Marsha Levick Esq.

Juvenile Law Center
Levick, Marsha

Marsha Levick, Deputy Director and Chief Counsel, co-founded the Juvenile Law Center in 1975. Ms. Levick oversees Juvenile Law Center’s litigation and appellate docket. She has successfully litigated challenges to unlawful and harmful laws, policies and practices on behalf of children in both the juvenile justice and child welfare systems.

Ms. Levick also spearheaded Juvenile Law Center’s litigation arising out of the Luzerne County, Pennsylvania juvenile court judges’ corruption scandal, known as the “kids for cash” scandal, where Juvenile Law Center successfully sought the expungement and vacatur of thousands of juveniles’ cases before the Pennsylvania Supreme Court, and is pursuing civil damages for the children and their families in a federal civil rights class action.

Ms. Levick has authored or co-authored numerous appellate and amicus briefs in state and federal appeals courts throughout the country, including many before the US Supreme Court, and has argued before both state and federal appellate courts in Pennsylvania and numerous other jurisdictions. Ms. Levick is a frequent speaker and lecturer on children’s rights nationwide, and has also co-authored numerous scholarly articles on children’s rights, including zero tolerance policies, girls in the juvenile justice system, juveniles' right to effective counsel; the emergence of a juvenile Eighth Amendment standard; and the emergence of a ‘reasonable juvenile’ standard in criminal law.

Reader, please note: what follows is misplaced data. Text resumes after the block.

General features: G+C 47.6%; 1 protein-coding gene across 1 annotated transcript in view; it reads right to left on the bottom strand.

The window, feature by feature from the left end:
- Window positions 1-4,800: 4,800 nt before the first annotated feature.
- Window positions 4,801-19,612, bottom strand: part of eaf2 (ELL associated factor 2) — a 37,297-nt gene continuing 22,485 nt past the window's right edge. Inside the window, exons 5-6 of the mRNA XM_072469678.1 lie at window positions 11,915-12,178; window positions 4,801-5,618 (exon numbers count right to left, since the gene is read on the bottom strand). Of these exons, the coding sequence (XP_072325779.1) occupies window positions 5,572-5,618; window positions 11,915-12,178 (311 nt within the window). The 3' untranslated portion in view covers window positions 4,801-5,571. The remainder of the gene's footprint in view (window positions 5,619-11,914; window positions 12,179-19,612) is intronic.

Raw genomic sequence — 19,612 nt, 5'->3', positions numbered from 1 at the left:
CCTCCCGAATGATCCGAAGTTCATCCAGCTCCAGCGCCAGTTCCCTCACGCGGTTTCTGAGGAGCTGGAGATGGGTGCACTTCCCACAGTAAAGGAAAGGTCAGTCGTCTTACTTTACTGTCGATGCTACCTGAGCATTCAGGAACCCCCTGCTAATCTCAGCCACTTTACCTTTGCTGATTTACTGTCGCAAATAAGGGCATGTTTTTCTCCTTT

Ms. Levick serves on the boards of the Juvenile Justice Project of Louisiana; Southern Poverty Law Center; the Dean's Council, Indiana University School of Public and Environmental Affairs and the advisory board of Rutgers-Camden Law School's Juvenile Justice Clinic.

Ms. Levick received her undergraduate degree from the University of Pennsylvania and her J.D. from the Temple University Law School.